12 October 2005, Volume 8, Number 40
SYSTEMIC CHANGES COULD WEAKEN ELECTED OFFICIALS, BALANCE GOVERNMENT. The formal decision-making apparatus in the Iranian government has undergone a significant change in the last few days. This change, which gives the unelected Expediency Council supervisory powers over the executive, legislative, and judicial branches of government, has been met with criticism from members of parliament. This development reduces the power of elected officials, but it could also reflect an attempt to restore balance to a system heavily dominated by younger hard-liners.
Enhanced Council Powers
Mohsen Rezai, secretary of the Expediency Council, was quoted on 2 October by "Sharq" -- as well as "Aftab-i Yazd," "Etemad," "Farhang-i Ashti," and "Hemayat" -- as saying that Supreme Leader Ayatollah Ali Khamenei recently approved the council's oversight of the system's policies. In other words, he said, the council will supervise the three branches of government and report on their performance to the supreme leader.
Rezai said Khamenei wanted the council to perform this function some eight years earlier, but the necessary laws did not exist. About one year ago the council began work on the required statute, under which the heads of the executive, legislative, and judicial branches must comply with whatever the Expediency Council says. Khamenei signed off on this about two months ago, according to Rezai.
"Sharq" cited Expediency Council Chairman Ayatollah Ali-Akbar Hashemi-Rafsanjani as saying previously that the supreme leader can delegate some of his responsibilities to others (per Article 110 of the constitution), and Rezai said this is what is taking place. Rezai referred specifically to oversight of the system's general policies, the fourth economic-development plan, and the 20-year plan.
This appears to be a significant enhancement of the Expediency Council's powers. When the council was created in February 1988, its primary purpose was to adjudicate in disputes over legislation between the Guardians Council and the parliament. Soon after its creation, it began to frame legislation -- something that ended only after 100 parliamentarians complained to the supreme leader. According to Article 112 of the Iranian Constitution, the council advises the supreme leader, and he consults with it when he wants to revise the constitution.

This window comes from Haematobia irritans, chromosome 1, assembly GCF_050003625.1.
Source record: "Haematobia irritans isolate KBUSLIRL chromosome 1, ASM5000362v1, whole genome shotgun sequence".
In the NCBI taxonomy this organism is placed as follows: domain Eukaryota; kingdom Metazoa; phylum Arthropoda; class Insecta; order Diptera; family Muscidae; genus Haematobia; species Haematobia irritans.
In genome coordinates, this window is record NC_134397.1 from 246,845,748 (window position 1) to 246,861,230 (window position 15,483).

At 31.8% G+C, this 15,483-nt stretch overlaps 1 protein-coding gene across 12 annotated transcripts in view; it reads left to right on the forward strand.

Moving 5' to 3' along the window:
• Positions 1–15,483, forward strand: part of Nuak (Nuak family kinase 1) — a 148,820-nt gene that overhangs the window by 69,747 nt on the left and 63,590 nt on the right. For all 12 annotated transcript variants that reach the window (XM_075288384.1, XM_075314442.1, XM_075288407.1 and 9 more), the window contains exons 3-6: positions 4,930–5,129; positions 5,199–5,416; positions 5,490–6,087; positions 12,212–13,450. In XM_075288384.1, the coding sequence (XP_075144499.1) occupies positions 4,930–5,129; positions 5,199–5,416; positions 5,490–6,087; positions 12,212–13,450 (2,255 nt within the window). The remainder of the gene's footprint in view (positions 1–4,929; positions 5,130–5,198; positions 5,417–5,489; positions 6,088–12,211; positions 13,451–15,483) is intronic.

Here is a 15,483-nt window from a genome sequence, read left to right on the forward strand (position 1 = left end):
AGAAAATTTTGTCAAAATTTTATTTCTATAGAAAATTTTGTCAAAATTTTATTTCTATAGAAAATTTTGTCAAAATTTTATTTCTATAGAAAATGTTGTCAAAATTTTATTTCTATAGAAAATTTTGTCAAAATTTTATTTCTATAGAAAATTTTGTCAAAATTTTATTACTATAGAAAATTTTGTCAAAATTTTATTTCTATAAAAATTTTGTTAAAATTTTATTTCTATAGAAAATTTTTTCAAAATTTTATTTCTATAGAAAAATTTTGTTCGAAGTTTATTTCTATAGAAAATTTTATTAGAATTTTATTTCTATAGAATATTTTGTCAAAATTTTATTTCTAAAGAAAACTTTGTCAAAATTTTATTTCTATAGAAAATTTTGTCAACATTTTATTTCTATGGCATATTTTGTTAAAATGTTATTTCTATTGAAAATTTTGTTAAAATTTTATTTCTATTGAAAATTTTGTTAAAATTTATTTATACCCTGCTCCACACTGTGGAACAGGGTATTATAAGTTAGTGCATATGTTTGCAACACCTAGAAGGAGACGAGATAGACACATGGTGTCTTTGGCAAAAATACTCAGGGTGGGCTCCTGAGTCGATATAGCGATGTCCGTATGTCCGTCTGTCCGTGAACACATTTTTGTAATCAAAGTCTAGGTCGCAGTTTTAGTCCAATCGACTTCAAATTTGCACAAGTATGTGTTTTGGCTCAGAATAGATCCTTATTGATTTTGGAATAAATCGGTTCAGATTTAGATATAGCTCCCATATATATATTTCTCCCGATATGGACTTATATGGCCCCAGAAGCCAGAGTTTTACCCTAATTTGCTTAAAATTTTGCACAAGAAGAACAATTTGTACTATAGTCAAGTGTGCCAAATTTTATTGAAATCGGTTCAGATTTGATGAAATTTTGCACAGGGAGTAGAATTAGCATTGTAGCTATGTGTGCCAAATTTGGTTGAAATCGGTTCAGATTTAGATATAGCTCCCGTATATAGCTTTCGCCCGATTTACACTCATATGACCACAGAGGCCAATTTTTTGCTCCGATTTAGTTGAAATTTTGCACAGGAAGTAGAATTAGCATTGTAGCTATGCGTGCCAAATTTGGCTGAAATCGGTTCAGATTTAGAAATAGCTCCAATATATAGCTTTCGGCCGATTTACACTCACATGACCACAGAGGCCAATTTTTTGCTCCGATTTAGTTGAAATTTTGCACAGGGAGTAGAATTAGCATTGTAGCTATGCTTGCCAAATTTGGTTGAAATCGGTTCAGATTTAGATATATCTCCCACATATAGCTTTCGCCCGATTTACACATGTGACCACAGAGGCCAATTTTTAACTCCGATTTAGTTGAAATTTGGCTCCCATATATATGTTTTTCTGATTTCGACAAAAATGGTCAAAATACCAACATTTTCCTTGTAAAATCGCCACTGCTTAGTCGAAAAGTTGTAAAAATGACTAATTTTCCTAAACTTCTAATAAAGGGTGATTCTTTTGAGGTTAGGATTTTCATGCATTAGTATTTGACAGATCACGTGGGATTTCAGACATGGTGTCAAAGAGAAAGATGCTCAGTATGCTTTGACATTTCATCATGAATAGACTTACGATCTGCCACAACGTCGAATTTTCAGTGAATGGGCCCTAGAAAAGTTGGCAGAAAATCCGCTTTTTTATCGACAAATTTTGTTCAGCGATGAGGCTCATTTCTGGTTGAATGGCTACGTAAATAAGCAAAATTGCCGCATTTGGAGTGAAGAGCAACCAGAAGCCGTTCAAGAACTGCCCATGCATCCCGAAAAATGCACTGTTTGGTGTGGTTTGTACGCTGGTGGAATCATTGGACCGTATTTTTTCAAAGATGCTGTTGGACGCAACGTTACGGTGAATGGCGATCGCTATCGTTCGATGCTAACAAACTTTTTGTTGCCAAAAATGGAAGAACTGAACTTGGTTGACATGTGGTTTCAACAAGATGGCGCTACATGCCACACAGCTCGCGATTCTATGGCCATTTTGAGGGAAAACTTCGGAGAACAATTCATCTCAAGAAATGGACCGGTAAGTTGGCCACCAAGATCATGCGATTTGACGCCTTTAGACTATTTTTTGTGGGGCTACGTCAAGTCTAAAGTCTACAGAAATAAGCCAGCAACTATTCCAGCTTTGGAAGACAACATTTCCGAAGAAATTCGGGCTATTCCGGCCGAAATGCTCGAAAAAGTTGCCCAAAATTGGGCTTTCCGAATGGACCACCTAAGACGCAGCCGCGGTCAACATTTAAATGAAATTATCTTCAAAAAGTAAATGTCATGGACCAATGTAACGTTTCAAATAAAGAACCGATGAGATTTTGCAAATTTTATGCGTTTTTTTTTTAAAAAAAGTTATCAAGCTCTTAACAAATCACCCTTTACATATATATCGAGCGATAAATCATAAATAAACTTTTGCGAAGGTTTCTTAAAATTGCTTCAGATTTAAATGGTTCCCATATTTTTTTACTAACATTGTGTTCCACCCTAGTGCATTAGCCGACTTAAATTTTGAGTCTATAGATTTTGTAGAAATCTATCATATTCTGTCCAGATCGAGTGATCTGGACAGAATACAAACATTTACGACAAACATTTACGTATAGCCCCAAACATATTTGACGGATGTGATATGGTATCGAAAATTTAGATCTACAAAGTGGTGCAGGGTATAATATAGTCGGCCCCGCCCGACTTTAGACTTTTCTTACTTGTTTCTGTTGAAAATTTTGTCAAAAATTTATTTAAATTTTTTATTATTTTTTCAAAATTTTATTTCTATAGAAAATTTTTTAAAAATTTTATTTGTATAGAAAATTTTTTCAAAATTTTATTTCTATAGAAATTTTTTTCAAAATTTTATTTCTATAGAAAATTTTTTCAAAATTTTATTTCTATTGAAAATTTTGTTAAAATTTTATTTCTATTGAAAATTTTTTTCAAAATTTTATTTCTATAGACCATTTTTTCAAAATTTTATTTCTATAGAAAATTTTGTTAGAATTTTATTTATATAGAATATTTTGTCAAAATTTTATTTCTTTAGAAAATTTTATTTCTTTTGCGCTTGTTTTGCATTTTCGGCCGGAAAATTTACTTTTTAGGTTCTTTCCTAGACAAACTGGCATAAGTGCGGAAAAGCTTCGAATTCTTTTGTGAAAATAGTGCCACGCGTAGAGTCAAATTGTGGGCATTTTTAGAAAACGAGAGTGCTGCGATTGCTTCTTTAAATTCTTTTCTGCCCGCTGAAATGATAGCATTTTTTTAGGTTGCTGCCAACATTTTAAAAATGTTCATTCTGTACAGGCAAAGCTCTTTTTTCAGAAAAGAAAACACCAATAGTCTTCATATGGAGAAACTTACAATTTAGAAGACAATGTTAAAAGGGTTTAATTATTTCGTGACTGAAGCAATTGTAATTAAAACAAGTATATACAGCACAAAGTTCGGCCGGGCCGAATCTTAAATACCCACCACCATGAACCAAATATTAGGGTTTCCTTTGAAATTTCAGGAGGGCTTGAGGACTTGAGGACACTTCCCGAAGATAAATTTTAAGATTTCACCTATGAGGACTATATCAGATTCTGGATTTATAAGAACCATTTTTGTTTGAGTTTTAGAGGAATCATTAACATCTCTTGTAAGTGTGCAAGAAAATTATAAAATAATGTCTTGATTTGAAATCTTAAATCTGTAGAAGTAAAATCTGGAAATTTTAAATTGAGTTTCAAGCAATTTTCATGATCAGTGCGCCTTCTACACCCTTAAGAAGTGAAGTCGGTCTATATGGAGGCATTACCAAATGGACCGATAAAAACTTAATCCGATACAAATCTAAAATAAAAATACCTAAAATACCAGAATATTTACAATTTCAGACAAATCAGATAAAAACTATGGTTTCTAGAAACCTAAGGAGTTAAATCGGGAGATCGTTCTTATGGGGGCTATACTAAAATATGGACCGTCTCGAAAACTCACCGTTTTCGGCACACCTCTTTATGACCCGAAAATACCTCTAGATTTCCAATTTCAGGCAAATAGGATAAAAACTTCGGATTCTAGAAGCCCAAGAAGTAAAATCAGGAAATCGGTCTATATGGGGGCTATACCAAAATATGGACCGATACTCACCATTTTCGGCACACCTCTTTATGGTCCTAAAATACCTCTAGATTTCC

Some members of parliament were quick to criticize the granting of new powers to the Expediency Council. Tabriz parliamentary representative Akbar Alami warned against making the council a fourth branch of government, "Etemad" and "Farhang-i Ashti" reported on 3 October. Alami said the legislature has the lead in national affairs. He cited Articles 6, 56, and 62, which say, respectively, that national affairs must be administered on the basis of elections; the people exercise sovereignty based on the separation of powers; and the people's representatives are elected directly by secret ballot. Alami also cited Articles 71 and 76, which say the legislature can establish laws and the legislature has the right to examine and investigate national affairs. Alami referred to Article 90, which states that an individual can forward a complaint about one of the branches of government to the legislature, and the legislature must investigate this complaint.
On the basis of the constitution, therefore, only the legislature can supervise the legislature, Alami said. "If this process continues, the principle of national sovereignty and its representation through the parliament will be exposed to serious danger," he said.
Another legislator, Reza Talai-Nik of Bahar and Kabudarahang, said that Article 110 only applies to supervision over the system's macro-policies, "Etemad" reported. "It is the responsibility of the Expediency Council to decide to what extent the country is moving within the context of the macro-policies of the system and evaluating those policies," he explained. "However, this does not mean supervision over executive affairs. Supervising the executive affairs is part of the responsibilities of the legislative power."
Vehicle For Influence
The Expediency Council, which Hashemi-Rafsanjani has chaired for approximately 15 years, is a vehicle for his political influence and power. But some observers believe that Hashemi-Rafsanjani and Khamenei are political competitors, and that Khamenei threw his weight behind Hashemi-Rafsanjani's adversary in the June presidential race. This most recent development argues against this interpretation of power relationships in Iran. Nor is this the first time Khamenei has granted significant power to the Expediency Council. In August 2001, for example, Khamenei had the Expediency Council determine the circumstances under which President Mohammad Khatami could be inaugurated.